Things may be seriously amiss in the corridors of power, but, thankfully, all is well in the world of power pop. In fact, it’s in rude health.
If you’re unfamiliar with Sugarbush’s output, then a good place to start is the new compilation album, A Spoonful of Sugarbush – a 13-track sampler LP that brings together a whole bunch of tracks by various artists that are otherwise unavailable on vinyl.
Limited to only 300 copies – 150 on green vinyl and 150 on red – this is an essential collection of hook-laden, retro guitar pop.
There’s no messing about – things get off to a great start with the jangly Stormy Skies and Starry Nights by Caddy from Norway, which reminds me of classic Teenage Fanclub.
It’s hard to pick out highlights, but here are a few: Algernon by Detroit’s The Hangabouts – essentially, Fountains of Wayne doing psych-pop; Ticket With No Return, by English act The Orgone Box – think Revolver-era Beatles – and the irresistible Take It From Me by US singer-songwriter Chris Richards.
Sugarbush Records’ head honcho, Markus Holler, has even included one of his own tracks on the album – a perk of the job, eh? – and it’s a belter – the Cotton Mather-esque Little Pretender.
And all of those songs are only on side one… Flip it over and you get the swirling, psychedelic sounds of Maladantive Solution and Green Pajamas, and the Future Harmonies’ faithful rendition of the theme tune from ‘70s sitcom Whatever Happened To The Likely Lads?
There’s no doubt about it – A Spoonful of Sugarbush is just the thing to help the medicine go down.
And as if that’s not [Matthew] sweet enough, Spanish label You Are The Cosmos has also recently served up some delicious power pop treats.
King Without A Throne by David Brookings is a 12-track Best Of collection on vinyl that includes material from all seven of the US singer-songwriter’s albums released between 2000-2016.
Opener Time To Go is hugely hummable and high on harmonies, the title track is a big, mid-paced, radio-friendly ballad about being dumped – it sounds like it should be on the soundtrack of a romcom or a teen angst movie – the country-tinged Tough Crowd is an ode to playing to unreceptive audiences, and The Greatest Songwriter No One Ever Heard is an anthem for frustrated, undiscovered musicians everywhere.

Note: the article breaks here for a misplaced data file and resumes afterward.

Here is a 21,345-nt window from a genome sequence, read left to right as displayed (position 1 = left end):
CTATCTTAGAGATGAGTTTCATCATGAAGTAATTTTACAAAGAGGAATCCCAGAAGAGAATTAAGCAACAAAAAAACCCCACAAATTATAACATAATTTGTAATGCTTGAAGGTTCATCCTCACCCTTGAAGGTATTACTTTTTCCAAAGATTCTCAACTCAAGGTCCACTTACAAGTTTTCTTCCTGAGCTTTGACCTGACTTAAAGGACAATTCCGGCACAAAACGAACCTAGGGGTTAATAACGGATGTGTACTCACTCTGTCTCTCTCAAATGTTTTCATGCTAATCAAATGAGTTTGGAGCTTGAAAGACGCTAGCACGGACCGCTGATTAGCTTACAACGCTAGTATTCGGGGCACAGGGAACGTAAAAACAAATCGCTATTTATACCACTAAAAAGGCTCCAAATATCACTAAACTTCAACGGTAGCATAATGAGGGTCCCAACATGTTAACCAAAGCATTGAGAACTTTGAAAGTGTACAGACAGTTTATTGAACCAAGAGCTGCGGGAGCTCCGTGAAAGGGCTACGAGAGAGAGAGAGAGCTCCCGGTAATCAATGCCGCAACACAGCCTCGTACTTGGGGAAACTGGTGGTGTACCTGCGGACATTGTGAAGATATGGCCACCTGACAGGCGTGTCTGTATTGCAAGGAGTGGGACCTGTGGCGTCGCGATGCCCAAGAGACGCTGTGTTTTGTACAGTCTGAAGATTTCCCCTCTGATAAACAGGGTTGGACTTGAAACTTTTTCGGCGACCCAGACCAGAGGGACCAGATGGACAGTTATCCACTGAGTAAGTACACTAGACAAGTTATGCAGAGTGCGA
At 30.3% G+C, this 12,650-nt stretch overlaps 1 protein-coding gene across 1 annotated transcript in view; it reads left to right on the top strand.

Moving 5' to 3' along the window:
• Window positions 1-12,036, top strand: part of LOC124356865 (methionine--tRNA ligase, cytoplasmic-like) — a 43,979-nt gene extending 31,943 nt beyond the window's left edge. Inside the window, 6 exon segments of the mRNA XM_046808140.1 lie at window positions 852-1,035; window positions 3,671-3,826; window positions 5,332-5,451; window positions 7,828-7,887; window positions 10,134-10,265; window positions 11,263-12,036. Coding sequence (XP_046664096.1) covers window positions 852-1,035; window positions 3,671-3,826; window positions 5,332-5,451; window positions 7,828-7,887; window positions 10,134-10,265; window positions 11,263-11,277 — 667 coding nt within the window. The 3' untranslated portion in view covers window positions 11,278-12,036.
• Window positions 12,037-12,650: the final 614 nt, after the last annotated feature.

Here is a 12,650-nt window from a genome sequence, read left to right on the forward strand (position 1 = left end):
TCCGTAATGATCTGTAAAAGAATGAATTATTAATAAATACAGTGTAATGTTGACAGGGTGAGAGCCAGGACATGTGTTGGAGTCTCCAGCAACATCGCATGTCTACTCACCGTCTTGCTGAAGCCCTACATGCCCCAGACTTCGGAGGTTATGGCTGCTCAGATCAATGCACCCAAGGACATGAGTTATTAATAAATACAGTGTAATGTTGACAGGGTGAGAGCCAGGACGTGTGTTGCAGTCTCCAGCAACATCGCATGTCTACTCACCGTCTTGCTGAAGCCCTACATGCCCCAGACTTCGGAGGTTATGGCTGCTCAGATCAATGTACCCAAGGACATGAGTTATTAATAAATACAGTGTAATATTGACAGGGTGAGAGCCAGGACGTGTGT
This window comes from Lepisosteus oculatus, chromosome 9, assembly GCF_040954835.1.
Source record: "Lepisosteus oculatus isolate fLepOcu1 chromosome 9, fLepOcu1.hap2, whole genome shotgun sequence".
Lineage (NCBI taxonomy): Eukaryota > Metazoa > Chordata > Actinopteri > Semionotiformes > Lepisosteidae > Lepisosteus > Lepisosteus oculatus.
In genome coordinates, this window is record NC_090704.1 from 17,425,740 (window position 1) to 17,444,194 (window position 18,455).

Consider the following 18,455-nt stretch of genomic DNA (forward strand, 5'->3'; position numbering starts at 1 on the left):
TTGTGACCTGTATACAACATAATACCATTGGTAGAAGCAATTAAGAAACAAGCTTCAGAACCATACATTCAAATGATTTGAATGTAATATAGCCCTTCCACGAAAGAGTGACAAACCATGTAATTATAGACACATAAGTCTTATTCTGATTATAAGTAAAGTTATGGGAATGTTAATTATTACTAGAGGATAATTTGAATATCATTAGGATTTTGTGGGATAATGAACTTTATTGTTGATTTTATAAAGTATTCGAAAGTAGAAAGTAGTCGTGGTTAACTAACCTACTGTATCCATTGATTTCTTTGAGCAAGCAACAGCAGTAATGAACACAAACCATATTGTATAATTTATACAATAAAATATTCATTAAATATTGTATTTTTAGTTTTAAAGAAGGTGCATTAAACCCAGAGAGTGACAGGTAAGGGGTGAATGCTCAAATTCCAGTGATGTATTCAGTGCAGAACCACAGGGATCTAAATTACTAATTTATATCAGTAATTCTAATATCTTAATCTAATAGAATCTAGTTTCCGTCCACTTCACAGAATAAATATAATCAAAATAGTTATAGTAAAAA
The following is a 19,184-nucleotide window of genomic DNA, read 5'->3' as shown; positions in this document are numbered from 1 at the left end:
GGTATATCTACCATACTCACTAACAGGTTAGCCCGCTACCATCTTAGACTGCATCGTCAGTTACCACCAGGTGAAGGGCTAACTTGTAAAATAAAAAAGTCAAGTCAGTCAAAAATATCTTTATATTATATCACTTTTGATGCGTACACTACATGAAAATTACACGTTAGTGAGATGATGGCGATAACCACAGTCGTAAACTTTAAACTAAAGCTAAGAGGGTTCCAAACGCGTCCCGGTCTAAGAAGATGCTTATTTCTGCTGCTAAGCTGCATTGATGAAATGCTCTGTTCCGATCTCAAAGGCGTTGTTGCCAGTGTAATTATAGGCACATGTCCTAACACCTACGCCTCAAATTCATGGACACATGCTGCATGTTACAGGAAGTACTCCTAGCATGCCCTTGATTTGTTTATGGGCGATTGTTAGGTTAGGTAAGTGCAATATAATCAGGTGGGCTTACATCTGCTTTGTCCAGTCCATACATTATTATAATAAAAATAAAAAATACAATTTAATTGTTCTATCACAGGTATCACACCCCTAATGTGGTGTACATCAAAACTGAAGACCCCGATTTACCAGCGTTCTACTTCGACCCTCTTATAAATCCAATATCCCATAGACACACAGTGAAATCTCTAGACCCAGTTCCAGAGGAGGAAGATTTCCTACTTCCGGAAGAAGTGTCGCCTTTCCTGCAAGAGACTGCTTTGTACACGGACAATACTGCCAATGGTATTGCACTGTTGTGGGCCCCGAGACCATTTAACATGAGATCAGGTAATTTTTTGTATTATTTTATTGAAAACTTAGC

Funnily enough, Ronnie D’Addario – whose Best Of 1976-1983 LP is also out now on You Are The Cosmos – could be the greatest songwriter no one ever heard.
He’s the dad of brothers Brian and Michael D’Addario, from New York hipsters The Lemon Twigs, and sublime Beachboys and Beatles-inspired pop is his specialty. And there’s plenty of it on offer on this classy 12-track compilation.
The piano-led I’m On To Something is pure McCartney and the gorgeous Falling For Love is a ballad that sounds like it was found buried in Brian Wilson’s sandbox.
Ronnie’s three studio albums – Take In A Show (1976), Falling For Love (1981) and Good For You (1983) are also available in a three CD box set on You Are The Cosmos.
Finally, also out in power-pop land this month – on Buchipluma Records – is Fear The Summer – the third album from one-man band Colman Gota, the former member of Madrid-based act Insanity Wave.
The record is co-engineered by Mitch Easter (R.E.M and Velvet Crush), and as someone who suffers from a fear of summer, I was particularly drawn to the superb title track, which kicks off the album with a howl of guitar, before letting loose with a chugging rhythm, spacey New Wave sounds and some serious organ, like Elvis Costello and The Attractions doing fuzz-pop. It’s going to be my anti-summer soundtrack.
Call It Quits, What You Want Me To Be and Make A Stand – which is driven by a cool bass groove – are gloriously defiant, power-pop anthems.
In the press release that accompanies the album, Colman says: “Should you still be rocking in your forties? Yes, you should.”
He adds: “These days you have the feeling, that society condemns you to solitary confinement if you are not young and beautiful and if you don’t comply with some unwritten rules. Well it’s time to rebel against all that…. or write a great song about it.”
With Fear The Summer, he’s written a whole bunch of ‘em. More power to him.
For more information on all of these records – which are out now – please visit: